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Does the single diffraction work for sound wave

  1. Jan 4, 2013 #1
    PIC (A)
    http://imageshack.us/a/img37/941/img20130104192537.th.jpg [Broken]

    PIC (B)
    http://imageshack.us/a/img23/5496/img20130104192554.th.jpg [Broken]

    I hope you can ans it in a simple way as I am just a secondary 6 student :) thx!

    For pic a,
    1. I dun understand why interference occurs when there is 1 slit only. My teacher told me to divide the slit into 2 part. But why ?
    2. Does the single slit diffraction happen when the slit is in circular shape ? Will it work when I use the normal one ? ("young single slit")
    3. Can the single diffraction be demonstrated in water bath ? Just like the experiment of young double slit in water.
    4. Does the single diffraction work for sound wave ?

    For pic b
    1. Why diffraction happen in lens?
    Last edited by a moderator: May 6, 2017
  2. jcsd
  3. Jan 4, 2013 #2


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    Interference happens as soon as there is more than one "way" light can take. In a single slit, you get interference between light passing at the upper edge, the lower edge and everything in between.

    You get interference with every type of slit, but the diffraction pattern depends on the slit geometry.

    You can demonstrate single-slit interference with water waves, but the result does not look so nice. The same is true for sound.
  4. Jan 4, 2013 #3


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    Your teacher may have missed out a step when he told you to divide the slit into two. The fact is that any aperture / hole / slot of finite width allows light to take many paths through it. To find the resulting diffraction pattern it happens to be convenient to divide the slit into two halves and to work out the effect of pairs of infinitely small sources adding together. The problem then reduces to the simple two slit case with the slits very close together and, hence, the spacing between the nulls will be wide.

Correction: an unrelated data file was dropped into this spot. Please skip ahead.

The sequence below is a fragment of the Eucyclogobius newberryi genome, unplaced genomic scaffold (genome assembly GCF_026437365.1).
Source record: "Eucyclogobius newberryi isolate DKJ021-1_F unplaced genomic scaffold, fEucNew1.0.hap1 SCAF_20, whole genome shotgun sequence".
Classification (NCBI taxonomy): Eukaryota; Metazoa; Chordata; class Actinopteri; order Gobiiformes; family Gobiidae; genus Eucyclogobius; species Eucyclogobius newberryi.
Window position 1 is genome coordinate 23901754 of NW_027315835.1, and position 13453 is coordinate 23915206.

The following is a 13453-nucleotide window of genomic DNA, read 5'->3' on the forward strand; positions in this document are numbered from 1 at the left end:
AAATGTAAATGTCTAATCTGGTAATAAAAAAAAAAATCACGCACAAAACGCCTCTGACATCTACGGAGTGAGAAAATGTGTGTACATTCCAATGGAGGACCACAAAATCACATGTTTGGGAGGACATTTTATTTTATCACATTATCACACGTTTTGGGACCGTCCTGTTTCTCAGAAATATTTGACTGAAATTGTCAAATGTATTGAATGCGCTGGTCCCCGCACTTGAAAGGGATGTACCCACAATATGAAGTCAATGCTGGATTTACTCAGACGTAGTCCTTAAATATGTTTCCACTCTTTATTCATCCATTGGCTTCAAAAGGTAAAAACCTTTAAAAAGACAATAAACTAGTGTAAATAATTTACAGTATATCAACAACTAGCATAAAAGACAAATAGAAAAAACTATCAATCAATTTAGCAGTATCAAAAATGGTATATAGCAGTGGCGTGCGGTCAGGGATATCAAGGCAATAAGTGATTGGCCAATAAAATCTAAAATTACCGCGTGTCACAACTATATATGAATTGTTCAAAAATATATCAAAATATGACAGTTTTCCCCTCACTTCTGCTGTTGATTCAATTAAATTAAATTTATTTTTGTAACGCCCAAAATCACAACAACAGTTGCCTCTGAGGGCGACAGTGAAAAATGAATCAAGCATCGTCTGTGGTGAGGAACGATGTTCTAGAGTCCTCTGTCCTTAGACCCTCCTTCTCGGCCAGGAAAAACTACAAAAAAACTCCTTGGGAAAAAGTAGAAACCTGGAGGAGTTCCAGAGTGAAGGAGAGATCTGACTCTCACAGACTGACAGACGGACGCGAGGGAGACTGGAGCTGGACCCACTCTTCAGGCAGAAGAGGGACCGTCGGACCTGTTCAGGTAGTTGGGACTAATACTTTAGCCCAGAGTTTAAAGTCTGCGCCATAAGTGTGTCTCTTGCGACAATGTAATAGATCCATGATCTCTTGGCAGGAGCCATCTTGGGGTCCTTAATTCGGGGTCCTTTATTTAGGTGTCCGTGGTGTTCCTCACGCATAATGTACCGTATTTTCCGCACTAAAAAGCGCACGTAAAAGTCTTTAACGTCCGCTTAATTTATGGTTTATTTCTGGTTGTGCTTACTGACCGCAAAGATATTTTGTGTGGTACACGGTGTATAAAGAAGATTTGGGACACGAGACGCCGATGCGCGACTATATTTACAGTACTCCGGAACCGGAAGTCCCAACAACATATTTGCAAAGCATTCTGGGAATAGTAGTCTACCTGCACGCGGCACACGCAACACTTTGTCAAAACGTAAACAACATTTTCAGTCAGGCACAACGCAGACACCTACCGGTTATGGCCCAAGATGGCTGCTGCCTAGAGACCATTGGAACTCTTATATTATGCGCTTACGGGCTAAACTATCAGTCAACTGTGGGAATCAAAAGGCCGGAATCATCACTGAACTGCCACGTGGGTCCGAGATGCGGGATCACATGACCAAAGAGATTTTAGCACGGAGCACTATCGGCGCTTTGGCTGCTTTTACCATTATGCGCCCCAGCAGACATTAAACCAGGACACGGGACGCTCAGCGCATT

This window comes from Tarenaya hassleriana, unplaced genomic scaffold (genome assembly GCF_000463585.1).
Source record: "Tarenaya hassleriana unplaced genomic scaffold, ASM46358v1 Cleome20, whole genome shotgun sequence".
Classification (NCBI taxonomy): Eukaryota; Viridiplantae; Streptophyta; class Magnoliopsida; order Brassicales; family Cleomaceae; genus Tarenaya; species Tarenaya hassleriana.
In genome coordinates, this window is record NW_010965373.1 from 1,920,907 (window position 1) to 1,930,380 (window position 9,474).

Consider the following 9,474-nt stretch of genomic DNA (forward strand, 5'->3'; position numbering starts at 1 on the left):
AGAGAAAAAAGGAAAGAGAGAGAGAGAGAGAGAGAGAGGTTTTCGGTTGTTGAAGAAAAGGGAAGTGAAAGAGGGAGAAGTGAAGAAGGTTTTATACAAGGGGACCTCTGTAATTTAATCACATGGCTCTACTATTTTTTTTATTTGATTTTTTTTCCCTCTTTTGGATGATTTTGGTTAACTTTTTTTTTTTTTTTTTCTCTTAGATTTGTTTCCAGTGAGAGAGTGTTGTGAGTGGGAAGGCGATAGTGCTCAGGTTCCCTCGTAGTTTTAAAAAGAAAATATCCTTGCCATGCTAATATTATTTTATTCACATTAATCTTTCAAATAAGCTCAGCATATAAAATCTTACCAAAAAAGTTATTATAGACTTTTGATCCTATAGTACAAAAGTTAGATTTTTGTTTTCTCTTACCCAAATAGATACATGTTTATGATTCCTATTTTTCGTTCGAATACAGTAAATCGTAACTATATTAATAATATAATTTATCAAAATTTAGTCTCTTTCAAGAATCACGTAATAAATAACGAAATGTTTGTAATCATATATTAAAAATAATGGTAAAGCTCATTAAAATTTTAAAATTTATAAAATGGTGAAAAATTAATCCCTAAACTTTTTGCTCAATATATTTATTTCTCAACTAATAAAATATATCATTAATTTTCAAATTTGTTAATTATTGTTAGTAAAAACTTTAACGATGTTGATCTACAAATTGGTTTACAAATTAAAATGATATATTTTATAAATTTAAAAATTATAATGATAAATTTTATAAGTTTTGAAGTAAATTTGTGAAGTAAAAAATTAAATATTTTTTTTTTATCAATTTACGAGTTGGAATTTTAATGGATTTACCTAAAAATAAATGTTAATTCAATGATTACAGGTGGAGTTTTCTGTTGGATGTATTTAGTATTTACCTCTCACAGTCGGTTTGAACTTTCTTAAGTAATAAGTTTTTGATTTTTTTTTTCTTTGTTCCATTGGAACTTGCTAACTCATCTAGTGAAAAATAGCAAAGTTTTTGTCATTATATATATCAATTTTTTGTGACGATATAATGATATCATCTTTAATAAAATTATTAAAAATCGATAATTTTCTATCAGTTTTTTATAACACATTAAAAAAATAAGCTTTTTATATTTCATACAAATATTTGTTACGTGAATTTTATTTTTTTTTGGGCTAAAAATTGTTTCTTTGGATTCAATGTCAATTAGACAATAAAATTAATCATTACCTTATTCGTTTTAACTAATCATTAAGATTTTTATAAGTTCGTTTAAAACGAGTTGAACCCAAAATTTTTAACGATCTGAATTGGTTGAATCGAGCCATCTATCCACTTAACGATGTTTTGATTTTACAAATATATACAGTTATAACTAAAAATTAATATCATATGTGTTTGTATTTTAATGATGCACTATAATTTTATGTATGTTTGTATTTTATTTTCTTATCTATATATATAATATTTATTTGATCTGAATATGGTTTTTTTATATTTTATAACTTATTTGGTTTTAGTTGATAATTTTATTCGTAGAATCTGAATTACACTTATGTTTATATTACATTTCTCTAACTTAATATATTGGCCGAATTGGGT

There are many times when people choose apparently arbitrary ways of getting solutions to problems (like when you solve simultaneous equations and multiply them and add them so as to eliminate one of the variables - because it works). Why do you take the turnings that you do on your journey home? Because you've done it before and you know the best way. Same thing with all those bits of book work in Science. As you progress with your Science, you will learn all those dodges and they will cease to puzzle you.

    Why do you get diffraction through a lens? Diffraction is the result of limiting the number of paths that the light can take (yes, even the very indirect paths count).The only time there is NO diffraction is when there is a totally unobstructed path from source to image and all lenses have a finite width (aperture). So there will always be some degree of diffraction - less for a wide lens and more for a small lens.

    PS Please avoid text speak abbreviations. It is a matter of courtesy, particularly for the more ancient (and potentially helpful) forum members. There is no character limit for these posts and you wouldn't want to appear 'ignorant', would you?
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